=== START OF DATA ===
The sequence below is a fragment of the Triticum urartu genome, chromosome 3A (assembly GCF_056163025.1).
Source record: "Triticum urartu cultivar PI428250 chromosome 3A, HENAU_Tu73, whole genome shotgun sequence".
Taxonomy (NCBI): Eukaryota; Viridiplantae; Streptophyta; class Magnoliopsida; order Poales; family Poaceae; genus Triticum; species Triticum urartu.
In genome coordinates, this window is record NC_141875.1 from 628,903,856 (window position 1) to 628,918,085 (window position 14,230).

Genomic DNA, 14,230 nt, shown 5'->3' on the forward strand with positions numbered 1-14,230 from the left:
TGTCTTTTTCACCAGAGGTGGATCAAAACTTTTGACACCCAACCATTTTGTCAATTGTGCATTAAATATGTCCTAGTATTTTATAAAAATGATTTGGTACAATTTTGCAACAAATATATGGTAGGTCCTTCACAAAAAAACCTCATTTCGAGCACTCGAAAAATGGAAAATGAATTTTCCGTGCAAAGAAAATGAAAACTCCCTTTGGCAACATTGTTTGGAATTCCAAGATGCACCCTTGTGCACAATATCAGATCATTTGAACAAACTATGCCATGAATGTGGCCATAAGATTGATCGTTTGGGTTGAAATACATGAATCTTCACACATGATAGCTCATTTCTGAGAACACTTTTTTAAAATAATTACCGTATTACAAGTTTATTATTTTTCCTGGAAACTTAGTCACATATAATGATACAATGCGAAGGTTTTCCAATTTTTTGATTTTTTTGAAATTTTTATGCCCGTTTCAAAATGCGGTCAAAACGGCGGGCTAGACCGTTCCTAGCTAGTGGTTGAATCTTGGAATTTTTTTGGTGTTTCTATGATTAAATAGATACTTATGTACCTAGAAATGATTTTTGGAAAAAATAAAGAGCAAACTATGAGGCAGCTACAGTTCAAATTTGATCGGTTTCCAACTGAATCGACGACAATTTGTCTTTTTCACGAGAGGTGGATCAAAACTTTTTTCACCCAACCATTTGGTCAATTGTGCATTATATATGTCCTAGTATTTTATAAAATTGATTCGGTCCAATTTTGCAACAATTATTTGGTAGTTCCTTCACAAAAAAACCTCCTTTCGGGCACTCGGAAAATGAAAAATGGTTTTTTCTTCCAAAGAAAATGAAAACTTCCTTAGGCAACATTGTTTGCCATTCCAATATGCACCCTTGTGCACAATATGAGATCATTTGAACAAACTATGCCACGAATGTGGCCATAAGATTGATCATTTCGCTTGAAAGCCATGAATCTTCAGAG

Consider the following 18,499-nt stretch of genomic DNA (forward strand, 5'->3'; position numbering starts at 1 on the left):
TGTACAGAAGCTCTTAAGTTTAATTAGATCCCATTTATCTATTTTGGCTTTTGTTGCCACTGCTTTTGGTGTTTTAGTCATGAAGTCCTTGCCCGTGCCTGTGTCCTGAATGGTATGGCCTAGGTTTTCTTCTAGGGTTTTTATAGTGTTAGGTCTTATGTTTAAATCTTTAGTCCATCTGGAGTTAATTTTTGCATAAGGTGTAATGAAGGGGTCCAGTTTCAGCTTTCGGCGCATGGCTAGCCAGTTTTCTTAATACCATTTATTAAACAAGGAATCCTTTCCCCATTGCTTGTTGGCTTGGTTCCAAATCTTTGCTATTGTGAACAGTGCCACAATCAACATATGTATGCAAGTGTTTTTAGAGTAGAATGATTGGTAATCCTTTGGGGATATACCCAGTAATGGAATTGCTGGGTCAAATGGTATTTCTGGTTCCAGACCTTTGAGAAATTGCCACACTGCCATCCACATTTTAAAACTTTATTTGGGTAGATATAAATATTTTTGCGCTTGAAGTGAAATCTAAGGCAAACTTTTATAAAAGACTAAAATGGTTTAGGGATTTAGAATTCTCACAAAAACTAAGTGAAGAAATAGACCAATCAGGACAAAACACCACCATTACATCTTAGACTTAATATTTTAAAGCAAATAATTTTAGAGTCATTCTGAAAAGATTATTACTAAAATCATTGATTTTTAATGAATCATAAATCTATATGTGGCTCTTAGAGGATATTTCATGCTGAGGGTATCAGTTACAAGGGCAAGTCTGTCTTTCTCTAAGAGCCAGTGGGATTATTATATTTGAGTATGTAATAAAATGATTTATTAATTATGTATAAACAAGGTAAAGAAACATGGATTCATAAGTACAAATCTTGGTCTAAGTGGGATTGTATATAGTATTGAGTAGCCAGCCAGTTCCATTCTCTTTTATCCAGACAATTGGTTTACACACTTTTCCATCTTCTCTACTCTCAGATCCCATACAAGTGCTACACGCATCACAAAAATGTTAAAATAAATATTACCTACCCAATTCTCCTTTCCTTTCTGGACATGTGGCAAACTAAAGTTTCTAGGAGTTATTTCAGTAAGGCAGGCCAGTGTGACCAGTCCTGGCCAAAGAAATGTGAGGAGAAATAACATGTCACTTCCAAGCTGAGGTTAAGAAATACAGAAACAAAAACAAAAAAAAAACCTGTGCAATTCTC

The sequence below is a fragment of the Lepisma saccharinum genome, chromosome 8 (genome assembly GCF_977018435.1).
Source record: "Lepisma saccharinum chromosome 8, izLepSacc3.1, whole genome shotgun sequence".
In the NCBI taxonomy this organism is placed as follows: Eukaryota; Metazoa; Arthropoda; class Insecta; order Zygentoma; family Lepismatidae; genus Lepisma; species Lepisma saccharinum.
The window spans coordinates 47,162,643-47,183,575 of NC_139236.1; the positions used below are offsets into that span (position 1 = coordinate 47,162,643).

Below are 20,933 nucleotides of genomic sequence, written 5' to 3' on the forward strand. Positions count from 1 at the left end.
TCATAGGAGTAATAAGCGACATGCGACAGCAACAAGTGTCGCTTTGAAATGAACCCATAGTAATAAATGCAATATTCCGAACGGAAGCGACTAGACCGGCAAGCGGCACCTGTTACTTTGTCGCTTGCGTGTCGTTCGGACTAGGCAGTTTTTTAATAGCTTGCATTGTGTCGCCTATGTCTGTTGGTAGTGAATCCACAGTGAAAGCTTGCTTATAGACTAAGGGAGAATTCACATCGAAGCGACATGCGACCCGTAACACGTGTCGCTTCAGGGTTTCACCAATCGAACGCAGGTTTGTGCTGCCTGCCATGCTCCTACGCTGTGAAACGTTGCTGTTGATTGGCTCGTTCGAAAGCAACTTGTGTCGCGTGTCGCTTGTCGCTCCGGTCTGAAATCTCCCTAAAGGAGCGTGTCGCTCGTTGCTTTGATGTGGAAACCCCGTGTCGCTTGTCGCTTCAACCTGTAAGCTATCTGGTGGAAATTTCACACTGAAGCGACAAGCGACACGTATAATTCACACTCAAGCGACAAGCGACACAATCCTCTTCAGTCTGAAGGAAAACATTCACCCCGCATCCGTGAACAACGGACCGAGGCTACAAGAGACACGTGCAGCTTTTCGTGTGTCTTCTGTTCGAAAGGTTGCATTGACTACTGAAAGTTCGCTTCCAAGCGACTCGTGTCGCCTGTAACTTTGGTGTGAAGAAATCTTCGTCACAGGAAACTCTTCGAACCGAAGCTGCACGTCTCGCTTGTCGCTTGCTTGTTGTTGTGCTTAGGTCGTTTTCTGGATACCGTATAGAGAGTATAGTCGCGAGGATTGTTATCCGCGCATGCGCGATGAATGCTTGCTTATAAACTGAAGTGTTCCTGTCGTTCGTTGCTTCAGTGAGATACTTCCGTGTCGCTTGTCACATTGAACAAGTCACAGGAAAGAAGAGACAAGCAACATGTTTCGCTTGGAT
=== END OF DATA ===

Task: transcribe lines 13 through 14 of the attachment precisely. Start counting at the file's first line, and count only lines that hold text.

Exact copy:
Below are 20,933 nucleotides of genomic sequence, written 5' to 3' on the forward strand. Positions count from 1 at the left end.
TCATAGGAGTAATAAGCGACATGCGACAGCAACAAGTGTCGCTTTGAAATGAACCCATAGTAATAAATGCAATATTCCGAACGGAAGCGACTAGACCGGCAAGCGGCACCTGTTACTTTGTCGCTTGCGTGTCGTTCGGACTAGGCAGTTTTTTAATAGCTTGCATTGTGTCGCCTATGTCTGTTGGTAGTGAATCCACAGTGAAAGCTTGCTTATAGACTAAGGGAGAATTCACATCGAAGCGACATGCGACCCGTAACACGTGTCGCTTCAGGGTTTCACCAATCGAACGCAGGTTTGTGCTGCCTGCCATGCTCCTACGCTGTGAAACGTTGCTGTTGATTGGCTCGTTCGAAAGCAACTTGTGTCGCGTGTCGCTTGTCGCTCCGGTCTGAAATCTCCCTAAAGGAGCGTGTCGCTCGTTGCTTTGATGTGGAAACCCCGTGTCGCTTGTCGCTTCAACCTGTAAGCTATCTGGTGGAAATTTCACACTGAAGCGACAAGCGACACGTATAATTCACACTCAAGCGACAAGCGACACAATCCTCTTCAGTCTGAAGGAAAACATTCACCCCGCATCCGTGAACAACGGACCGAGGCTACAAGAGACACGTGCAGCTTTTCGTGTGTCTTCTGTTCGAAAGGTTGCATTGACTACTGAAAGTTCGCTTCCAAGCGACTCGTGTCGCCTGTAACTTTGGTGTGAAGAAATCTTCGTCACAGGAAACTCTTCGAACCGAAGCTGCACGTCTCGCTTGTCGCTTGCTTGTTGTTGTGCTTAGGTCGTTTTCTGGATACCGTATAGAGAGTATAGTCGCGAGGATTGTTATCCGCGCATGCGCGATGAATGCTTGCTTATAAACTGAAGTGTTCCTGTCGTTCGTTGCTTCAGTGAGATACTTCCGTGTCGCTTGTCACATTGAACAAGTCACAGGAAAGAAGAGACAAGCAACATGTTTCGCTTGGAT